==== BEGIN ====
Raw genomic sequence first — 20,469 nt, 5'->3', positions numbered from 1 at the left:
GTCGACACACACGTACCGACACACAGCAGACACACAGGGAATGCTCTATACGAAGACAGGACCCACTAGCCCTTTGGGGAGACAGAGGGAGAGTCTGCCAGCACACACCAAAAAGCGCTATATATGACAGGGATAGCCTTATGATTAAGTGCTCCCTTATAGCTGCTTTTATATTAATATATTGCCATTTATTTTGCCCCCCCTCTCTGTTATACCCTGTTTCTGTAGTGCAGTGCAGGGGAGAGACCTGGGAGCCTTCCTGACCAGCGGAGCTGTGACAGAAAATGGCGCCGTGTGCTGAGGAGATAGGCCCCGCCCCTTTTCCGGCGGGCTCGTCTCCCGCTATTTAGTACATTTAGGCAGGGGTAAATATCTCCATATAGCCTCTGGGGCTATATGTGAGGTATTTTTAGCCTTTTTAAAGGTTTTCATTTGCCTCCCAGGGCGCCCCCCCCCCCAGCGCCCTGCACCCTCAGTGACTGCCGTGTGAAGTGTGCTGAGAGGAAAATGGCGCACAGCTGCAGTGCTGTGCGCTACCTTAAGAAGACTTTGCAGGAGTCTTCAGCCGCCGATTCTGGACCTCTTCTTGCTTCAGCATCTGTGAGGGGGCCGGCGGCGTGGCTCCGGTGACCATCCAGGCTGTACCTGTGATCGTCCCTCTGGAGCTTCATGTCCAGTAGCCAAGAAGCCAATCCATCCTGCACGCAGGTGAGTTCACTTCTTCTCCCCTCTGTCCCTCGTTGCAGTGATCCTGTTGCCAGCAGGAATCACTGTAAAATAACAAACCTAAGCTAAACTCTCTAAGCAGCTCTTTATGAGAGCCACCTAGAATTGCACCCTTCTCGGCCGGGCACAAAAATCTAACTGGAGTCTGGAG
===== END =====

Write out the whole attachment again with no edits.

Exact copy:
Raw genomic sequence first — 20,469 nt, 5'->3', positions numbered from 1 at the left:
GTCGACACACACGTACCGACACACAGCAGACACACAGGGAATGCTCTATACGAAGACAGGACCCACTAGCCCTTTGGGGAGACAGAGGGAGAGTCTGCCAGCACACACCAAAAAGCGCTATATATGACAGGGATAGCCTTATGATTAAGTGCTCCCTTATAGCTGCTTTTATATTAATATATTGCCATTTATTTTGCCCCCCCTCTCTGTTATACCCTGTTTCTGTAGTGCAGTGCAGGGGAGAGACCTGGGAGCCTTCCTGACCAGCGGAGCTGTGACAGAAAATGGCGCCGTGTGCTGAGGAGATAGGCCCCGCCCCTTTTCCGGCGGGCTCGTCTCCCGCTATTTAGTACATTTAGGCAGGGGTAAATATCTCCATATAGCCTCTGGGGCTATATGTGAGGTATTTTTAGCCTTTTTAAAGGTTTTCATTTGCCTCCCAGGGCGCCCCCCCCCCCAGCGCCCTGCACCCTCAGTGACTGCCGTGTGAAGTGTGCTGAGAGGAAAATGGCGCACAGCTGCAGTGCTGTGCGCTACCTTAAGAAGACTTTGCAGGAGTCTTCAGCCGCCGATTCTGGACCTCTTCTTGCTTCAGCATCTGTGAGGGGGCCGGCGGCGTGGCTCCGGTGACCATCCAGGCTGTACCTGTGATCGTCCCTCTGGAGCTTCATGTCCAGTAGCCAAGAAGCCAATCCATCCTGCACGCAGGTGAGTTCACTTCTTCTCCCCTCTGTCCCTCGTTGCAGTGATCCTGTTGCCAGCAGGAATCACTGTAAAATAACAAACCTAAGCTAAACTCTCTAAGCAGCTCTTTATGAGAGCCACCTAGAATTGCACCCTTCTCGGCCGGGCACAAAAATCTAACTGGAGTCTGGAG